I'm a single gal in my late 20s. It seems I'm perpetually in situations where I'm solo, and a potential friend is right before me, but I don't know what to do or say. I typically don't have a problem keeping up a conversation once I'm introduced to a person, but when I am alone and have to initiate my own introduction, my brain freezes, and I can't think of what to say or do.
Last week, a guy who works in my same building was at the coffee machine the same time I was. I had seen him around and thought he was a good-looking guy, so I was excited to be put in a situation where I could finally meet him. But I didn't know what to say. The only thing that came to mind was John 3:16 (I kid you not. KLOVE had been talking about it on the radio that morning.) I didn't want to turn around and quote a Bible verse to Hot Stranger, so I just smiled, got my coffee and went back to my cubicle. Fail.
Sunday morning in church we had a group of men lead us in worship. One guy gave his testimony, and I totally connected with what he said. I wanted to say something to him after, but I couldn't think of anything to say. Ugh. Another missed opportunity! Please help.
We can all identify with those situations where we would like to connect with a person, but when faced with the prospect of introducing ourselves, we freeze. Making an initial move to engage someone we have not met can be a challenge whether the situation arises in a church, social or work setting.
Situations where an introduction is appropriate arise in too many different contexts to give a lot of specific advice on how to introduce oneself beyond a simple, "Hello, my name is … " but in general, when introducing yourself to a stranger, the easiest way to overcome your nervousness is to focus on that person rather than focusing on your own fear.
In my experience, I freeze up in situations like those you describe when I'm trying to impress someone, rather than reaching out to that person with sincerity and friendship. I think of myself more than the other person.
God’s Word speaks to this in Philippians 2:3-4. "Do nothing from rivalry or conceit, but in humility count others more significant than yourselves. Let each of you look not only to his own interests, but also to the interests of others" (ESV). We honor Christ by reaching out to those He puts in our path with friendship, genuine interest and compassion.
With that understanding as a foundation, let me address the specific situations you raise. You mention intersecting with a good-looking guy in the building where you work. In general, I think casual hellos and small talk with a guy in line at a coffee shop are harmless and can be opportunities to be upbeat and uplifting (in other words, to be the light of Christ). But I am not sure that introducing yourself or moving beyond casual hellos with a stranger in that setting is the best idea unless you know something about the guy (i.e., he is a friend of a friend, you see him often during the course of your normal routine, etc.).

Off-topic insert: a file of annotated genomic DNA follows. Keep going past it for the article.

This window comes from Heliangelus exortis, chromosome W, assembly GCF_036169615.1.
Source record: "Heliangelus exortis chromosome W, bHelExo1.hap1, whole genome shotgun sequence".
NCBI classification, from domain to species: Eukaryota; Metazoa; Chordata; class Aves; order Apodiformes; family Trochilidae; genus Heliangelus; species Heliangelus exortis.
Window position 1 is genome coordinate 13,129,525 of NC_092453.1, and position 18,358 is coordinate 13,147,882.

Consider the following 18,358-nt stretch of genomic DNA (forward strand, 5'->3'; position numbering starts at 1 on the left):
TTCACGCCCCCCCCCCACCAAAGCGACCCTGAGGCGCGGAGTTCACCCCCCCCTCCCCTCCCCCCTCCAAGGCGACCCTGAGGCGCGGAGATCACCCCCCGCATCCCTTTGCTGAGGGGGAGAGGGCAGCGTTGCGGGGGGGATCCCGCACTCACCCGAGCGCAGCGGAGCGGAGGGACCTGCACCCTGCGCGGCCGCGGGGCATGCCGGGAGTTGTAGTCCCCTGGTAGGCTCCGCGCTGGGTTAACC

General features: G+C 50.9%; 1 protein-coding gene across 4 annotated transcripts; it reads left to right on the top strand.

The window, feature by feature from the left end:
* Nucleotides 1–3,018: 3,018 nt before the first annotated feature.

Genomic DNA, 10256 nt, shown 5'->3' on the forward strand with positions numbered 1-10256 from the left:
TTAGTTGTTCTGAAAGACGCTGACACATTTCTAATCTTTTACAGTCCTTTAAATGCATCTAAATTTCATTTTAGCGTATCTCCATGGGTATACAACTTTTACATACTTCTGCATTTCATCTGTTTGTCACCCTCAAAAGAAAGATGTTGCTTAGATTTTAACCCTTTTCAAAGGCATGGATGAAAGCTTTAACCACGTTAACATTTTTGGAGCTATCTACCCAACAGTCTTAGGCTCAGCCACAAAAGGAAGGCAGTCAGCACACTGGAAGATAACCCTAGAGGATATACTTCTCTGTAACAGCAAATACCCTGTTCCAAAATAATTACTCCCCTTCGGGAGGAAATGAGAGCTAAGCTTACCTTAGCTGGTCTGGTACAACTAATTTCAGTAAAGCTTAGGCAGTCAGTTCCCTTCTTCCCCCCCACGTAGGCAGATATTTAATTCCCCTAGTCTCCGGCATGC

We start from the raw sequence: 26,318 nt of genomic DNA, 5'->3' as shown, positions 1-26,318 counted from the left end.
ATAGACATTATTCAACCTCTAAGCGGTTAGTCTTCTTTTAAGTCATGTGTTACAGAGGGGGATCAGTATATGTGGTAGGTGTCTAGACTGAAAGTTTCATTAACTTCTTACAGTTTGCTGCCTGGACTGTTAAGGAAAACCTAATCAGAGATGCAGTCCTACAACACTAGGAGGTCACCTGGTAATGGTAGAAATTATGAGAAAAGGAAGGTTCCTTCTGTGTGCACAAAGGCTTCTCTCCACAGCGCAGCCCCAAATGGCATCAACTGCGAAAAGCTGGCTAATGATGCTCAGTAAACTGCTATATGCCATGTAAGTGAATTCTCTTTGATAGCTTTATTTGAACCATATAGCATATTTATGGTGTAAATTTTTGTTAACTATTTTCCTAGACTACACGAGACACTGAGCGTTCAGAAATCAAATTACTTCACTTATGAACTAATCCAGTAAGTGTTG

As a single woman, it is prudent to be cautious initiating a conversation with a stranger in a coffee shop, gym, grocery store or somewhere like that. Nonetheless, in this situation, where it appears that this guy is known to you (i.e., you see him often enough to know he works in your building), the right first steps might be to say hello, be friendly and comment on something you have in common whether it be work, something going on in your city or another common interest. We can hope the conversation will proceed from there and possibly include introductions.
In a church setting like the morning service you describe, how should one go about greeting a guy (or anyone) who has given his testimony? A straightforward, genuine approach is best. Say hello, thank him for sharing his testimony and then share how the testimony inspired you. By conveying how you were encouraged, the guy is affirmed in his faith, and Christ is honored. Situations where you have opportunity to encourage another’s faith arise in numerous ways in church whether in a small group, Bible study, work project or other social setting. If your focus is on thinking of ways to esteem the other person, it is unlikely that there will be a shortage of something to say after that initial hello.
The advice I have given can be applied to any situation where you would like to connect with a person who will hopefully be a new friend. It appears from your question, however, that you primarily experience these "brain freezes" when a "Hot Stranger" is involved. If your primary interest in introducing yourself to a guy is that you have a crush (whether long or shortly-held), let me offer a word of caution. Introducing yourself to a guy with a warm hello and smile may be entirely appropriate. But I suggest that sauntering up to a guy, not so subtly communicating your desire to get to know him better and in other ways pursuing him, may not be wise.
As Christian women in a secular world where we are encouraged to be the aggressor in romantic relationships, we need to take care to balance the permissible step of initiating a connection with a guy with a biblical understanding that allowing a man to pursue us leaves room for him to fulfill his God-designed leadership role if a future romantic relationship ensues.
God bless you,
Copyright 2012 Leigh O'Dell. All rights reserved.